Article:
I slowed down, and tried to be mindful of each step. I looked to my left and a tall tree caught my eye. I stopped. I walk by this tree almost every day but never noticed it before. I walked up to the tree, and stretched my neck to look up at its peak. I noticed its mighty trunk, expansive branches, and countless leaves shaking in the wind.

I wondered how old the tree was. It seemed old enough to have its share of stories to tell. I imagined how many cars had drove by while it idly stood. Through all the construction and demolition, politics and upheaval... the tree stood. It did its job, which was simply to be.

I touched the tree’s bark. It wasn't soft and smooth — it felt rough. It felt real. Strangely, through this simple interaction, I felt like the tree had meaning to me now. It wasn't just any tree to me anymore. I decided to name the tree Phil. It seemed like a Phil.

Just then I noticed something on the tree that looked like almost like a cat collar. It showed a number: 615.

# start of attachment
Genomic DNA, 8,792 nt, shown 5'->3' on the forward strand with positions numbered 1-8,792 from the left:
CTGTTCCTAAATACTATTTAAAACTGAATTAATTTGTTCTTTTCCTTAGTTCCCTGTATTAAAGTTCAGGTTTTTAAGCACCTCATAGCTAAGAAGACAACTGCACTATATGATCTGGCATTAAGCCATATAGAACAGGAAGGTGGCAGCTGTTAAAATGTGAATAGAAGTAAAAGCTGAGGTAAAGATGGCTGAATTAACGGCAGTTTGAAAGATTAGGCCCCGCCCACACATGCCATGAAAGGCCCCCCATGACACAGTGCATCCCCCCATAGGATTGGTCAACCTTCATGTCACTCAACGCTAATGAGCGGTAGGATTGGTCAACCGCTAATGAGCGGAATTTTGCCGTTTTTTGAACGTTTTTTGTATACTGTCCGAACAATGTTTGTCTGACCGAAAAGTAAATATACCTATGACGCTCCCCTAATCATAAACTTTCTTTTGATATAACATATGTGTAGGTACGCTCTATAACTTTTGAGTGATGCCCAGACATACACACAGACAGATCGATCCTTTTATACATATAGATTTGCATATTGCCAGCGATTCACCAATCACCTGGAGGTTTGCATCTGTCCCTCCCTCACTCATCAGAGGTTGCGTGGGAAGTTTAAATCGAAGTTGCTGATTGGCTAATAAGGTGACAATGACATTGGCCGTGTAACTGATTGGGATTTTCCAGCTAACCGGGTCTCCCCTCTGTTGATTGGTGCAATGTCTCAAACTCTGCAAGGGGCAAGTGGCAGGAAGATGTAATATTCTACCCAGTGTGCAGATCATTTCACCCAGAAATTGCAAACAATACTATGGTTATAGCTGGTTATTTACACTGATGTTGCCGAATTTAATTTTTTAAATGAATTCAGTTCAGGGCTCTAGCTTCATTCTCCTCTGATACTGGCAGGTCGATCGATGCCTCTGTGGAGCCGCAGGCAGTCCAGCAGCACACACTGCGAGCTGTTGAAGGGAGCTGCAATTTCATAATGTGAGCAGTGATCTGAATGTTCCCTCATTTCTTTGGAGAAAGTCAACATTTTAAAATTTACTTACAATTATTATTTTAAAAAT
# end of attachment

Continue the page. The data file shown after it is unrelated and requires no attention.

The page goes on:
Looking at it pained me. I imagined the sting Phil felt as the nail went in. It didn’t seem to matter to me that it was a tiny nail and a huge tree. The fact is that someone had hammered a nail into Phil, and I didn’t like it. Still, I realized it was probably done for good reason — to track the tree and coordinate its care.

I wondered if Phil already had a name. I tried to ask him, but Phil didn’t respond. So, until I hear from him, his name will be Phil. I’ll be checking in on him during my daily walks, so I’ll keep you posted.

If you ever run into Phil on the street, be sure to say hi. He’s very friendly.

🔗 Quick Links

  • Once upon a time, there lived an eager beaver: If you’ve been following all the activity about 👁👄👁 on Twitter, you might enjoy this little story I wrote.

  • Reinvestin.us: A newly launched project that provides guidance on how to effectively provide input into U.S. police budgets.

  • Internet Atlas: Spatial analysis as a tool for socio-political purposes.

  • The Iron Giant: A beautifully animated scene from the classic Warner Bros. film.

Until next time,